Modern Bonnie and Clyde tale a frustrating and fascinating take on the aftermath of police brutality, modern love
WATCH THE TRAILER(S) HERE:
Then gunfire erupts.
Certain that no one will believe the truth about what has happened, the young woman convinces the young man they have one option and one option only: Run, or more accurately, drive. Scared and panicked, the young couple thus begins a journey that will see them run into a multitude of colorful characters, including but not limited to: (1) The young woman’s uncle Earl (Bokeem Woodbine) and his stable of ladies; (2) Sheriff Edgar (Benito Martinez); (3) a mechanic (Gralen Bryant Banks) and his son Junior (Jahi Di’Allo Winston) as well as a (4) Georgia couple played by Red Hot Chili Peppers’ member Flea and Chloë Sevingy along the way.
The inadvertent Bonnie and Clyde are going to get to know each other quite well over the course of their journey, but the legacy they create on that journey be more impactful than either of them either envisioned.
As the female lead (Queen and Slim’s actual character names are revealed late in the story), Turner-Smith’s character portrayal exhibits many of the qualities exhibited with the “strong black woman” archetype, which serves at times as both a positive and, in some cases, negative. Her headstrong nature works to both her advantage and detriment in the film, but as the audience comes to learn more of background, one can see how she has come into her own with the resulting person we see today. Likewise, once thrust into a situation he never expected or asked to be, Kaluuya’s character finds himself trying to do what so many African-Americans have difficulty doing: Enjoying life and finding love in the process.
While much more aloof and naive than his counterpart, Kaluuya’s character provides a bit of balance to Turner-Smith’s. This is in turn provides (albeit in a very unconventional showcase) life in America as a black person: Dealing with the struggle of a country where racism is prevalent and can harshly affect you every day while trying to enjoy the pursue the American dream of life, liberty and happiness.
What will be the most challenging aspect of Queen & Slim, however, is how different sectors of America react to the film. African-Americans will no doubt either empathize and/or sympathize with Queen’s and Slim’s plight and how it inspires people as the story unfolds while others may take issue with the ways in which it does. The film would make a fascinating case study in watching different audiences watch the film, for the ways in which the mainstream media simply dismisses Queen and Slim versus the way they are viewed by black people is a direct reflection of America itself. Likewise, while the aspects of sex and crime might make some say they are victims of their condition, others might see various characters in the film perpetuating their own problems – and in some ways, both could argue their points.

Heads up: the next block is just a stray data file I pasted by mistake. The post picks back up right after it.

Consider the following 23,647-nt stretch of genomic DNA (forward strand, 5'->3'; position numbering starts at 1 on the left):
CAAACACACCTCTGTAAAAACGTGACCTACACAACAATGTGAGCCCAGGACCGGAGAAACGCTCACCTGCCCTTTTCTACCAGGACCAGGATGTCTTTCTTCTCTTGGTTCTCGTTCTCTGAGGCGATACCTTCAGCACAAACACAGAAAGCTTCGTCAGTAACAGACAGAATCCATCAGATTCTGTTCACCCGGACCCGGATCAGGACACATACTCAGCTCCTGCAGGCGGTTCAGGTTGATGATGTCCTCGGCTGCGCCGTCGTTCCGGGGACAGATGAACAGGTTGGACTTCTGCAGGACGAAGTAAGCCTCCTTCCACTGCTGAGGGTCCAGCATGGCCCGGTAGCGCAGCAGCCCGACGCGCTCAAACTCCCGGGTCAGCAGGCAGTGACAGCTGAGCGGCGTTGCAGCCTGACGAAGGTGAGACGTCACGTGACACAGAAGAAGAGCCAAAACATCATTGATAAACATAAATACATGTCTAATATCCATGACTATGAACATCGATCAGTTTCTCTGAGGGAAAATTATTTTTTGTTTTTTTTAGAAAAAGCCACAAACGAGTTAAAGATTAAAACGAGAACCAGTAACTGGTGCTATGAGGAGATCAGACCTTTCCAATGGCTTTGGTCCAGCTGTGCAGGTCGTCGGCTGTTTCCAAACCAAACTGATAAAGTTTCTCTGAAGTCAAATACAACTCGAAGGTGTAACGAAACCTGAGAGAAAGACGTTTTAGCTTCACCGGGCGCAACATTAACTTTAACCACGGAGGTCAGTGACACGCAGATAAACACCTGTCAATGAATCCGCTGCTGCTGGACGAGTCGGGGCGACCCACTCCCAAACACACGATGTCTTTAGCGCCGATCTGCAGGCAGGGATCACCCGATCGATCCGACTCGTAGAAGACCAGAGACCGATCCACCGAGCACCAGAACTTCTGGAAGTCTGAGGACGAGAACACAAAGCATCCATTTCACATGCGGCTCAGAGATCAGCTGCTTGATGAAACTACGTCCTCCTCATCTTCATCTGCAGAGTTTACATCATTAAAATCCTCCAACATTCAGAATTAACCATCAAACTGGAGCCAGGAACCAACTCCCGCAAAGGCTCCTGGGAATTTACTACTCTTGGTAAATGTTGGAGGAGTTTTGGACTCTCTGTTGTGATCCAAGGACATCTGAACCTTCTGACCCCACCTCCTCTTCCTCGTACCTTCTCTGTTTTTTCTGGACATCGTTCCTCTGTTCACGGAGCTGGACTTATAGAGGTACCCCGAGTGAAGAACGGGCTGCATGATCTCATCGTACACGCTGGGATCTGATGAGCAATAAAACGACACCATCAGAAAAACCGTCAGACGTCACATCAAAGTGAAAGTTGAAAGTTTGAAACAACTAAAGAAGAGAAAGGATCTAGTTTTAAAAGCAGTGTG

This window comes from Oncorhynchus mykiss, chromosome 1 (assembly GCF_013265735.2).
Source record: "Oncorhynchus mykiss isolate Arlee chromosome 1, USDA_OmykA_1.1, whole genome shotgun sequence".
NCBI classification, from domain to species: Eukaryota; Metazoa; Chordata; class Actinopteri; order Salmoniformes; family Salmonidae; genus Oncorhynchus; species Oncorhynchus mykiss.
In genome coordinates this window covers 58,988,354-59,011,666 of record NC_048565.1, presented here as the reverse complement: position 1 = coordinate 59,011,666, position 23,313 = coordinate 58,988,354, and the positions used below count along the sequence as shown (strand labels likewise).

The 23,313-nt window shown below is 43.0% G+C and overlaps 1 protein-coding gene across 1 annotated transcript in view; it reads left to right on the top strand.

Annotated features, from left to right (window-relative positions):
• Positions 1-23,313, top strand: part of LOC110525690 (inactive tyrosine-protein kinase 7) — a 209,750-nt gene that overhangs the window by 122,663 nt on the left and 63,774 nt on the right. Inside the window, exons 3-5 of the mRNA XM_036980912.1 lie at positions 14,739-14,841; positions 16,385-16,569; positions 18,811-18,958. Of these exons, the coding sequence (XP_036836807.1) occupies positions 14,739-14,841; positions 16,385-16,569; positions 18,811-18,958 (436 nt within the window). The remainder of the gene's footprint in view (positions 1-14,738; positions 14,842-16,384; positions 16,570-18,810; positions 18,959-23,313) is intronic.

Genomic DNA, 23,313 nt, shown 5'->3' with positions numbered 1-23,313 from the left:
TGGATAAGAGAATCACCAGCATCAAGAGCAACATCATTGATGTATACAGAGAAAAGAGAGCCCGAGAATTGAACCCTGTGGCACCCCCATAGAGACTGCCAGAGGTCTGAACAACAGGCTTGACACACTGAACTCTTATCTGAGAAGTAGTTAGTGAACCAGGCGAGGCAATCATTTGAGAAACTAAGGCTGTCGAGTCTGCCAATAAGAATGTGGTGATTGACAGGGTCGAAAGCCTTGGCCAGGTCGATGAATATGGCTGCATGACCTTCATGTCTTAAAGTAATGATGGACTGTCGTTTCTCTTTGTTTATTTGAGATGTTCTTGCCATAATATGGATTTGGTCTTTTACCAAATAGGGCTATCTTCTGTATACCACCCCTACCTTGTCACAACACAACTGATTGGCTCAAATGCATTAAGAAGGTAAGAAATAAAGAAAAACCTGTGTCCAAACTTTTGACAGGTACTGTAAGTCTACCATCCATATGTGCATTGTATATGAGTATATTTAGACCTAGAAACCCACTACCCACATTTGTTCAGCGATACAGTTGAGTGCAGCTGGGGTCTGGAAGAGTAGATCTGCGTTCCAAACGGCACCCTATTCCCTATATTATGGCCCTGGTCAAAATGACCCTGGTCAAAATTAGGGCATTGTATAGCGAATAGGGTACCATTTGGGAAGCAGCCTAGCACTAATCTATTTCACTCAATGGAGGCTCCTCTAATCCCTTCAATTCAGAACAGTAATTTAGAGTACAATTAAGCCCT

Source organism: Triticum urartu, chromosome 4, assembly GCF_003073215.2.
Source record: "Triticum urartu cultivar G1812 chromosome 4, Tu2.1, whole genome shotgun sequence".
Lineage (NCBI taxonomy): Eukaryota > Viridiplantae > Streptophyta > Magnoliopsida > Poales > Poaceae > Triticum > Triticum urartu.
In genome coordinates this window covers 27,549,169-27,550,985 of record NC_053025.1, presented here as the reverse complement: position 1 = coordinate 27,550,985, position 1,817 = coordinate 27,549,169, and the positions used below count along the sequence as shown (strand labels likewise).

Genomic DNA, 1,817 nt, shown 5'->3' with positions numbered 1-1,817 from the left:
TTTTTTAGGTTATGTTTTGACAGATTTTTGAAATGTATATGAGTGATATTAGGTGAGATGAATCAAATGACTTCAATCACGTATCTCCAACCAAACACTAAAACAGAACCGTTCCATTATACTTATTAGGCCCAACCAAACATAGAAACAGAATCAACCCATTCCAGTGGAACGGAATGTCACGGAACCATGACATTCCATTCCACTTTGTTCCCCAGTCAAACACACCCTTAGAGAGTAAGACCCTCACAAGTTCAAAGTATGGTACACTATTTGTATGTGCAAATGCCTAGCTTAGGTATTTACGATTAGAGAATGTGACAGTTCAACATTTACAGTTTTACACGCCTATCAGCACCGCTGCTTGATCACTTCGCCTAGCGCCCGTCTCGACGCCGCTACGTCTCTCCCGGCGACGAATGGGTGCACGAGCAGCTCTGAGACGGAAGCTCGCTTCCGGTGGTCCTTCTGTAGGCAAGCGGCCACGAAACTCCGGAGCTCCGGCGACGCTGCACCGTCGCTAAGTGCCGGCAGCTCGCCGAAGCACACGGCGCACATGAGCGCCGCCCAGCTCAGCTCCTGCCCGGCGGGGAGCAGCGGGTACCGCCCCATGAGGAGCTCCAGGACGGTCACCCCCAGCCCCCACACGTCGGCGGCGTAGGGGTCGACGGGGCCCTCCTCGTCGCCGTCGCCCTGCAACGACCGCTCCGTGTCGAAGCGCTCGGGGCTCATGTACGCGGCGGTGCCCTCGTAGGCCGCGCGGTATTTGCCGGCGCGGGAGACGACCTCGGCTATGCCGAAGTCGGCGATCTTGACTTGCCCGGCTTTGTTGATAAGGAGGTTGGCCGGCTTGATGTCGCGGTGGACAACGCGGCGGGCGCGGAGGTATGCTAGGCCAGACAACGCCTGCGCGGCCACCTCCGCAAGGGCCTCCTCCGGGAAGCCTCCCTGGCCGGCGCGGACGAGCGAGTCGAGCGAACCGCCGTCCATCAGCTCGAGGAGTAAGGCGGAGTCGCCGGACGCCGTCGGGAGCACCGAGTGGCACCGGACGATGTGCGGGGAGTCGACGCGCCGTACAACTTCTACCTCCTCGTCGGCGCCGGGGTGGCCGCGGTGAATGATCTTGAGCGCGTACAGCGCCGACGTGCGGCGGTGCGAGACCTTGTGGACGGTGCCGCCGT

However, what would be the best case scenario is for different groups to use the film as a conversation starter, for there are two critical topics for which the film could serve as a litmus test: (1) Examining how and why Queen and Slim become urban legends (not in the horror movie way) and (2) how poverty and being perceived as criminals by the agents whose duty is to protect people is an ongoing problem and why it directly is tied to point no. 1. There are explosive moments in the film – the meaning of one in particular that could be argued in cable news show-style ad nauseam – which are meant to spark reaction and no doubt will so.
As Waithe herself as said in interviews, Queen & Slim is in her view “protest art” and an attempt for African-Americans to “create the heroes they need.” Given what unfolds in the film, there will be some (think conservative pundits) that have extreme difficulty seeing the characters as heroes, but that no doubt is part of the point. Thus, if you are uncomfortable, find the story disturbing or at the very least dangerous, Waithe and director Melina Matsoukas will probably be happy while at the same time being upset – for as long as America continues on its current path, they are certain more Queens and Slims will come along, for better and for worse.
This is what ultimately makes Queen & Slim is worthy of being seen, even if what you see is a love story for modern times, a disturbing – or honest – take on the aftermath of police brutality on the African-American community and/or somewhere in between.